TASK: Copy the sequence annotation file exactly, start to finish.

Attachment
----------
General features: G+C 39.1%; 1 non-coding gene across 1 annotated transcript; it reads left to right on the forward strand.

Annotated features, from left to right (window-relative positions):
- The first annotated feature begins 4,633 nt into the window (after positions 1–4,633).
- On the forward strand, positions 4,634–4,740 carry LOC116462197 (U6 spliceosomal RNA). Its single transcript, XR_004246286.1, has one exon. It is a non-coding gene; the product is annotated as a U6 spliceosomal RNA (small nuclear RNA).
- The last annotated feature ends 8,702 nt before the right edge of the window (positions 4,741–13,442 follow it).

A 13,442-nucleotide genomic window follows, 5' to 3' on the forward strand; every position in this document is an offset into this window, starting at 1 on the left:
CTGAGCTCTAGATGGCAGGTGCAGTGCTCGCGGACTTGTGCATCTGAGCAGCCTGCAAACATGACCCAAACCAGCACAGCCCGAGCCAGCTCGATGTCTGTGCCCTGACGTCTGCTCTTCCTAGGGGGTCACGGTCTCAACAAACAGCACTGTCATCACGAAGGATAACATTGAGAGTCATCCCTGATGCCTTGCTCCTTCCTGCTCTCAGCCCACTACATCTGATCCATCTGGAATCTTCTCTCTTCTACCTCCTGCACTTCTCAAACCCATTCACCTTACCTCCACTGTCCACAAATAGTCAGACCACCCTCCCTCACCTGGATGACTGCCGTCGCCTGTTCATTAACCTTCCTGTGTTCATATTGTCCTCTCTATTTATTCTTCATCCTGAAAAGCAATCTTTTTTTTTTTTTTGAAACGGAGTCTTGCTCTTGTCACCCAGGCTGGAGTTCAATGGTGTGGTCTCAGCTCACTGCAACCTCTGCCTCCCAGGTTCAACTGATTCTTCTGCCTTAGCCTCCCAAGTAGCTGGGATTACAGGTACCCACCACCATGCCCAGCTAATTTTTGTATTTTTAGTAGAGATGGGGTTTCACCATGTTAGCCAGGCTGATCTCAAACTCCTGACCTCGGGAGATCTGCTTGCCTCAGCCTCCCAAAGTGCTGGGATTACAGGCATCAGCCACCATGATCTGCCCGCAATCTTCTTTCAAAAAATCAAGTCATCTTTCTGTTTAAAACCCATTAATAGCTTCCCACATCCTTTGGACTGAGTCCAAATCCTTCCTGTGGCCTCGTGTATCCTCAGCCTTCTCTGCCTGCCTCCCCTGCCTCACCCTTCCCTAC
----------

General features: G+C 39.1%; 1 non-coding gene across 1 annotated transcript; it reads left to right on the forward strand.

Annotated features, from left to right (window-relative positions):
- The first annotated feature begins 4,633 nt into the window (after positions 1–4,633).
- On the forward strand, positions 4,634–4,740 carry LOC116462197 (U6 spliceosomal RNA). Its single transcript, XR_004246286.1, has one exon. It is a non-coding gene; the product is annotated as a U6 spliceosomal RNA (small nuclear RNA).
- The last annotated feature ends 8,702 nt before the right edge of the window (positions 4,741–13,442 follow it).

A 13,442-nucleotide genomic window follows, 5' to 3' on the forward strand; every position in this document is an offset into this window, starting at 1 on the left:
CTGAGCTCTAGATGGCAGGTGCAGTGCTCGCGGACTTGTGCATCTGAGCAGCCTGCAAACATGACCCAAACCAGCACAGCCCGAGCCAGCTCGATGTCTGTGCCCTGACGTCTGCTCTTCCTAGGGGGTCACGGTCTCAACAAACAGCACTGTCATCACGAAGGATAACATTGAGAGTCATCCCTGATGCCTTGCTCCTTCCTGCTCTCAGCCCACTACATCTGATCCATCTGGAATCTTCTCTCTTCTACCTCCTGCACTTCTCAAACCCATTCACCTTACCTCCACTGTCCACAAATAGTCAGACCACCCTCCCTCACCTGGATGACTGCCGTCGCCTGTTCATTAACCTTCCTGTGTTCATATTGTCCTCTCTATTTATTCTTCATCCTGAAAAGCAATCTTTTTTTTTTTTTTGAAACGGAGTCTTGCTCTTGTCACCCAGGCTGGAGTTCAATGGTGTGGTCTCAGCTCACTGCAACCTCTGCCTCCCAGGTTCAACTGATTCTTCTGCCTTAGCCTCCCAAGTAGCTGGGATTACAGGTACCCACCACCATGCCCAGCTAATTTTTGTATTTTTAGTAGAGATGGGGTTTCACCATGTTAGCCAGGCTGATCTCAAACTCCTGACCTCGGGAGATCTGCTTGCCTCAGCCTCCCAAAGTGCTGGGATTACAGGCATCAGCCACCATGATCTGCCCGCAATCTTCTTTCAAAAAATCAAGTCATCTTTCTGTTTAAAACCCATTAATAGCTTCCCACATCCTTTGGACTGAGTCCAAATCCTTCCTGTGGCCTCGTGTATCCTCAGCCTTCTCTGCCTGCCTCCCCTGCCTCACCCTTCCCTAC